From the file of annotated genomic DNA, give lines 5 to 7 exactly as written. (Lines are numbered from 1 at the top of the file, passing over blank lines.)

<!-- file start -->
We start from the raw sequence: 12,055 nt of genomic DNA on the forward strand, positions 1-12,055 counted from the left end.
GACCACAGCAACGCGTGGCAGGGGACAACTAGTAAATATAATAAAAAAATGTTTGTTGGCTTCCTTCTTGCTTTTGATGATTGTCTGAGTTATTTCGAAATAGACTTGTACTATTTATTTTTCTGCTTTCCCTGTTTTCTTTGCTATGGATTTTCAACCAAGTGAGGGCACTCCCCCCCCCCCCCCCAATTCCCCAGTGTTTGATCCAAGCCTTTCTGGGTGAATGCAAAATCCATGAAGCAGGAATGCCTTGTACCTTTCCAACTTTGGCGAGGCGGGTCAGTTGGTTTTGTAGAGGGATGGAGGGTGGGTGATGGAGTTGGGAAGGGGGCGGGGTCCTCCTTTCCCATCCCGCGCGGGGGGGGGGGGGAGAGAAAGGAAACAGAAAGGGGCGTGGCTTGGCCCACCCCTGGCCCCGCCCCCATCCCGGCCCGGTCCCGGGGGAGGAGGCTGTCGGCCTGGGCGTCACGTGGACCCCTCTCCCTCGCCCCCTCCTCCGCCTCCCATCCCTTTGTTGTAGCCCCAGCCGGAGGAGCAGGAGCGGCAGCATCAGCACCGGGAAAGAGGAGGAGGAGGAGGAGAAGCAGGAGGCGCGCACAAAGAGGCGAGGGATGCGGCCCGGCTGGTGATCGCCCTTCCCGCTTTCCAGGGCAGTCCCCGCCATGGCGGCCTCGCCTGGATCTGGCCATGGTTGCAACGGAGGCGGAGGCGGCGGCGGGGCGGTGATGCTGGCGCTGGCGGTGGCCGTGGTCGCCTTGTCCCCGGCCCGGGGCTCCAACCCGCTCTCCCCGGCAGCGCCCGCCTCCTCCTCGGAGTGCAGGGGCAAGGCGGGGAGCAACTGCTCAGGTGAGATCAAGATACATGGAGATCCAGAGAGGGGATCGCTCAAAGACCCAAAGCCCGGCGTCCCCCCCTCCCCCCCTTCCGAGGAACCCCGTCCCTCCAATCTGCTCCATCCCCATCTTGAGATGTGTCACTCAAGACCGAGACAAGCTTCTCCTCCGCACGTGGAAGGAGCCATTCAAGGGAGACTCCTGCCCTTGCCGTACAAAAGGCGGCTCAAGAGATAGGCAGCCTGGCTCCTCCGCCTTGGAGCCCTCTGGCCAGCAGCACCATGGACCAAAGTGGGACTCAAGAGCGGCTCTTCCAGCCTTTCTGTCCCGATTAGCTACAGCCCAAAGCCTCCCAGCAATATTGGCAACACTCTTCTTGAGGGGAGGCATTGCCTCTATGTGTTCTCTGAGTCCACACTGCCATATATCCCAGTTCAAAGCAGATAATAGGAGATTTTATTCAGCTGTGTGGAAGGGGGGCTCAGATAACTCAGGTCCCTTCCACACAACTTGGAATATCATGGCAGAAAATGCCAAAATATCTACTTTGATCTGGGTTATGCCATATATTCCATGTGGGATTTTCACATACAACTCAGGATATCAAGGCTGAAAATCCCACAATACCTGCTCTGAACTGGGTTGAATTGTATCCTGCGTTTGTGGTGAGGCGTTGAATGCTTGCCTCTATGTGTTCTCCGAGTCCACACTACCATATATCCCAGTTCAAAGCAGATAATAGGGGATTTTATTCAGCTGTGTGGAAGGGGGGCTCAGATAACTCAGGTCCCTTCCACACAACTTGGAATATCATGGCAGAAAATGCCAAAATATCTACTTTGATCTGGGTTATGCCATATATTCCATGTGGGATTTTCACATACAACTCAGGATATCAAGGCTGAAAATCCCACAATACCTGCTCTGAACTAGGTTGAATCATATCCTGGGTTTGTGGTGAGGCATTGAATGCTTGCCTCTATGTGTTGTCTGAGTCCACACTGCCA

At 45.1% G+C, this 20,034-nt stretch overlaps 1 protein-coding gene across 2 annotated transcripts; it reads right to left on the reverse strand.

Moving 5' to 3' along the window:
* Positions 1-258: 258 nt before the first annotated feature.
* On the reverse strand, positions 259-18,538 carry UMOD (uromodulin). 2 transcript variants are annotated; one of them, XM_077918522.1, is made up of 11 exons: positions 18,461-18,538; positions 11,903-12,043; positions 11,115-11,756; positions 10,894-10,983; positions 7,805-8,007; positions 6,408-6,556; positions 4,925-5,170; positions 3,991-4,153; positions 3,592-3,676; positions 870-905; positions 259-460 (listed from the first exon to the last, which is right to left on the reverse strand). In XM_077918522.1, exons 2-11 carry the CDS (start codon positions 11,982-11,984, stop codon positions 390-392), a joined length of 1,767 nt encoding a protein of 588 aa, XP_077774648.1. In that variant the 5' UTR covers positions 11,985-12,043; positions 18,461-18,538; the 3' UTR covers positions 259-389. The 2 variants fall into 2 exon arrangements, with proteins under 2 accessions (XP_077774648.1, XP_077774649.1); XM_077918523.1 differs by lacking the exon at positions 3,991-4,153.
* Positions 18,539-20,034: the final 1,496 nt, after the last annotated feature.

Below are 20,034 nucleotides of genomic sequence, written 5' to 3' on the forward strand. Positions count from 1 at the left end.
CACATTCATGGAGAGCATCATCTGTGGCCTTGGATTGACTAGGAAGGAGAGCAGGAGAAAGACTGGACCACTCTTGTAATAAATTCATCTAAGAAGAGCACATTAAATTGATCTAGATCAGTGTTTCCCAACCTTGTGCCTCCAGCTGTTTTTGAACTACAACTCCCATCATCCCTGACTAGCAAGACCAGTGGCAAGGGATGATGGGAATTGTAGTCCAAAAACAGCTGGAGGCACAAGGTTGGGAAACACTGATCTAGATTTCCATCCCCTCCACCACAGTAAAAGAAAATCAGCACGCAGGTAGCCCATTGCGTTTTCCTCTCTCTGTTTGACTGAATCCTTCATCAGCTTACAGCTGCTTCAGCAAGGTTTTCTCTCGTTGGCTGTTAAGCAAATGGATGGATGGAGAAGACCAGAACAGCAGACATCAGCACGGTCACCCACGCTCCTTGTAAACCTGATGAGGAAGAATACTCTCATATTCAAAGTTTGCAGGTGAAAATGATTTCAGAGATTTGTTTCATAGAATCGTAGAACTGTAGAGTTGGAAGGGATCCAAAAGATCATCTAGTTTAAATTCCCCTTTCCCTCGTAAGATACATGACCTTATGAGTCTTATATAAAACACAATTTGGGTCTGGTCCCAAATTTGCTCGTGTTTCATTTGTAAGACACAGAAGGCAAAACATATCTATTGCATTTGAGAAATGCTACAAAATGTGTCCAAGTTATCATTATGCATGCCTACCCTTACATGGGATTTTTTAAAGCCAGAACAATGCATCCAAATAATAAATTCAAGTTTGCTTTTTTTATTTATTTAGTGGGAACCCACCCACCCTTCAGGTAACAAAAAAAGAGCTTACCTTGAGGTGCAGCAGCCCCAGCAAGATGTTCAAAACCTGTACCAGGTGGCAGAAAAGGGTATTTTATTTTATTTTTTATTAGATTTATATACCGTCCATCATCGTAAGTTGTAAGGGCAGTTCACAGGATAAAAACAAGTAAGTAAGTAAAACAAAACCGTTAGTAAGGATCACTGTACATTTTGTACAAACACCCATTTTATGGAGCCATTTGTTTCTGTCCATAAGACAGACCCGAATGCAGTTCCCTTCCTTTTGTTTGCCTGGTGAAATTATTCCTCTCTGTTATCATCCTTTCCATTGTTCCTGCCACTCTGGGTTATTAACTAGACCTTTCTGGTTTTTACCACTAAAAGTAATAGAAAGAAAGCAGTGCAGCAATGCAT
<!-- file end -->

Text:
* Positions 1-258: 258 nt before the first annotated feature.
* On the reverse strand, positions 259-18,538 carry UMOD (uromodulin). 2 transcript variants are annotated; one of them, XM_077918522.1, is made up of 11 exons: positions 18,461-18,538; positions 11,903-12,043; positions 11,115-11,756; positions 10,894-10,983; positions 7,805-8,007; positions 6,408-6,556; positions 4,925-5,170; positions 3,991-4,153; positions 3,592-3,676; positions 870-905; positions 259-460 (listed from the first exon to the last, which is right to left on the reverse strand). In XM_077918522.1, exons 2-11 carry the CDS (start codon positions 11,982-11,984, stop codon positions 390-392), a joined length of 1,767 nt encoding a protein of 588 aa, XP_077774648.1. In that variant the 5' UTR covers positions 11,985-12,043; positions 18,461-18,538; the 3' UTR covers positions 259-389. The 2 variants fall into 2 exon arrangements, with proteins under 2 accessions (XP_077774648.1, XP_077774649.1); XM_077918523.1 differs by lacking the exon at positions 3,991-4,153.
* Positions 18,539-20,034: the final 1,496 nt, after the last annotated feature.